Explain how one is always less viscous in two statements... until it all goes out the window in your summary. Read before you copy and paste.

Mongo, I would also recommend that you do exactly what the "factory experts" tell you to do concerning wheels, tires, intake, exhaust, suspension, tuning, and lets not forget Mongo, you should always demand genuine Mopar wiper refills. Quit reading about and blowing all your discretionary income on Tornados. You seem well versed on them enough already.

One last thing wise guy, don't look now, but there's a Ferrari guy running "your" company.

http://en.wikipedia.org/wiki/Sergio_Marchionne
 

·
Registered
Joined
·
275 Posts
:eek:rangehat: Is it getting warm in here?
 

·
Registered
Joined
·
3,037 Posts
Mongo, I agree you just might in fact be a Country Bumpkin Rube - I'm grading you on a curve because you're a veteran. You are obviously clueless about motor oil. The fact the information link is posted on a Ferrari owner's site should mean nothing. If it might help you to comprehend it, here is the same information on the largest oil website on the internet. There are 34,000+ members and dozens of tribologists that post here.
:lol: Ok, you obviously know so much more about Oil than myself, I mean look at your posts;

We got the wisdom of, in so many words, Go ahead and use 0W-20, its great. Listen to Ferrari owners and mechanics. Here's a link that talks about oil in theory, but has absolutely no evidence to help you decide the practical ramifications in your specific application.

Dr. Haas is a much valued contributor.

http://www.bobistheoilguy.com/cms/index.php?option=com_content&view=article&id=83&Itemid=1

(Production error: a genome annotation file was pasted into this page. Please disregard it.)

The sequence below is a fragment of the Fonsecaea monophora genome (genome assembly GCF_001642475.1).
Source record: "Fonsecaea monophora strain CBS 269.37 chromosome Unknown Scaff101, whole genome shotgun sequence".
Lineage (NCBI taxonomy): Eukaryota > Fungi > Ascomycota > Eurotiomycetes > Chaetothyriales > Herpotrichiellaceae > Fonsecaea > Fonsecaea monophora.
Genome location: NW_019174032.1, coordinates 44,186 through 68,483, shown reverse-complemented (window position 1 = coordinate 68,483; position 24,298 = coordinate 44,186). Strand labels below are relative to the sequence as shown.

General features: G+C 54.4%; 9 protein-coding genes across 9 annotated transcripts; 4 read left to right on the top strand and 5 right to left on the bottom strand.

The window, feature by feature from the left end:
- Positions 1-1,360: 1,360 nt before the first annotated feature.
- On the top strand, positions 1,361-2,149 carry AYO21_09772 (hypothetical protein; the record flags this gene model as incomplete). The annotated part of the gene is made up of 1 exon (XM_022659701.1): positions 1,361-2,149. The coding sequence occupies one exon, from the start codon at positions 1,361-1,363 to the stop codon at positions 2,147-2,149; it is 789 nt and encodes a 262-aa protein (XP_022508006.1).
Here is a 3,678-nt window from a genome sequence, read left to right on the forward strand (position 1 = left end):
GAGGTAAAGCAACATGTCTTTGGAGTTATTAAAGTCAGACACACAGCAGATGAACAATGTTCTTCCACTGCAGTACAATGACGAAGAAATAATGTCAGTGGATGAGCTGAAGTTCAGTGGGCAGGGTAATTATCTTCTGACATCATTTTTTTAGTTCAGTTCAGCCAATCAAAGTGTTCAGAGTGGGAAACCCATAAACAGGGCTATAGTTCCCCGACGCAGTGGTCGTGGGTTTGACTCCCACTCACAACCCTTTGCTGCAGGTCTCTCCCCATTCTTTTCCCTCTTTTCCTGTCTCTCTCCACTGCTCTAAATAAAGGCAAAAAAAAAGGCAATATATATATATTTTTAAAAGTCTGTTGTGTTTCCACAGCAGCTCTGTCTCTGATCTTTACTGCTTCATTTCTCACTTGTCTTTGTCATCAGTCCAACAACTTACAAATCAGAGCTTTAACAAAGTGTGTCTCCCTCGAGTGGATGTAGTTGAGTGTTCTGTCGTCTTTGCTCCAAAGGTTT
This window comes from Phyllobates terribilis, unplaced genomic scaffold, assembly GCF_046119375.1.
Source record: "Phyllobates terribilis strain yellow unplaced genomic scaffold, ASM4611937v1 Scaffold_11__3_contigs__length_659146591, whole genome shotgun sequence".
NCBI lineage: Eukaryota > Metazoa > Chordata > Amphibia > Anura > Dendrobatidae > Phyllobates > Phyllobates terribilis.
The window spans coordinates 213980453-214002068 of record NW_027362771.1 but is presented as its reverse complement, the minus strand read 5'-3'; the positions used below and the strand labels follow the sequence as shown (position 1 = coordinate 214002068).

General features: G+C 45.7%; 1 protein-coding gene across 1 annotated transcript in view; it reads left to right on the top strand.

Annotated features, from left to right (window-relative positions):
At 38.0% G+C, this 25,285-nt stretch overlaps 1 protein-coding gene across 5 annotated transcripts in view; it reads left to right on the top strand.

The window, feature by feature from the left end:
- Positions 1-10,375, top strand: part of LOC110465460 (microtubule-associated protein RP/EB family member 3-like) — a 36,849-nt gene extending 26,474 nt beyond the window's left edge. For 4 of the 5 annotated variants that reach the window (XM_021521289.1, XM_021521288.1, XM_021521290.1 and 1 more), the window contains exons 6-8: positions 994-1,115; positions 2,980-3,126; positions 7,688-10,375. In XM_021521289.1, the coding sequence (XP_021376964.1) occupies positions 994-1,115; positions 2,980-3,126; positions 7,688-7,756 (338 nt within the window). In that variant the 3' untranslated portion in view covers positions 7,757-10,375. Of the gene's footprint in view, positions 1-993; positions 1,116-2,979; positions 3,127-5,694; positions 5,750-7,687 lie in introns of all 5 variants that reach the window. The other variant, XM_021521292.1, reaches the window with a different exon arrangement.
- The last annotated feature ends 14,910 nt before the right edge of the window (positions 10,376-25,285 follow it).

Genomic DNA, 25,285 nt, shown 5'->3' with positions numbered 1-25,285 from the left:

I have a hunch you've never heard of Dr. Haas. You've obviously never read any of his published works. Your Jeep owner's manual just might contain all that you are capable of understanding about motor oil. Sorry to give you a dose of tough love.
I'm quite aware of bobistheoilguy.com, visit it often. I'm also capable of installing and reading an oil pressure gauge, and judging the effects of viscosity changes in the engine for the conditions. Something Dr. Haas spent a lot of time talking about, but you seem, in your wisdom, to skip over it completely in your recommendation to experiment with other than tested oil viscosities.

Mongo said: "Synthetic flows betters at all temperatures, especially cold, than conventional of equal viscosity..."
Then Mongo said: "Overlay or compare the viscosity charts for 0W-20 vs 5W-20, you'll see the viscosity is lower at all temps up, often even at the 100° mark and past it as well."

Then you contradict both of your own statements with: "Plot one line with points (0,0°) and (20,100°) and another line (5,0°) and (20,100°) you'll find the 0-20 is lower than 5-20 the entire range until they converge at 100°"
Its very simple, the 1st statement I compared Synthetic to Conventional Oil of EQUAL viscosity. The 2nd statement I compared 0W-20 to 5W-20, which are two different viscosities.

There is NO contradiction there at all. Yet, I know nothing about oil, but you don't understand that?

Explain how one is always less viscous in two statements... until it all goes out the window in your summary. Read before you copy and paste.
I explained the first time, and pointed out what you were missing the 2nd time, I never said one is always less viscous, I said 0W-20 will be less viscous at all temperatures up to the higher temperature measurements, and since the designation is the reference that actual measurements are closest to, they can and often are less viscous at or past the higher temperature measurement as well.

If I copy and pasted it? Really? Then find the source and post it, you should be prepared to back up your accusations before you make them falsely. That post was entirely original, except for the photo of course.

Mongo, I would also recommend that you do exactly what the "factory experts" tell you to do concerning wheels, tires, intake, exhaust, suspension, tuning, and lets not forget Mongo, you should always demand genuine Mopar wiper refills. Quit reading about and blowing all your discretionary income on Tornados. You seem well versed on them enough already.
:lol: Really? Read my posts, I have no problem deviating from manufacturers recommendations, when you can make a logical argument there is very little risk of harm, OR, I can measure the change and can show evidence of its benefit.

That was my whole point about experimenting with other than recommended oil without an oil pressure gauge, is foolish.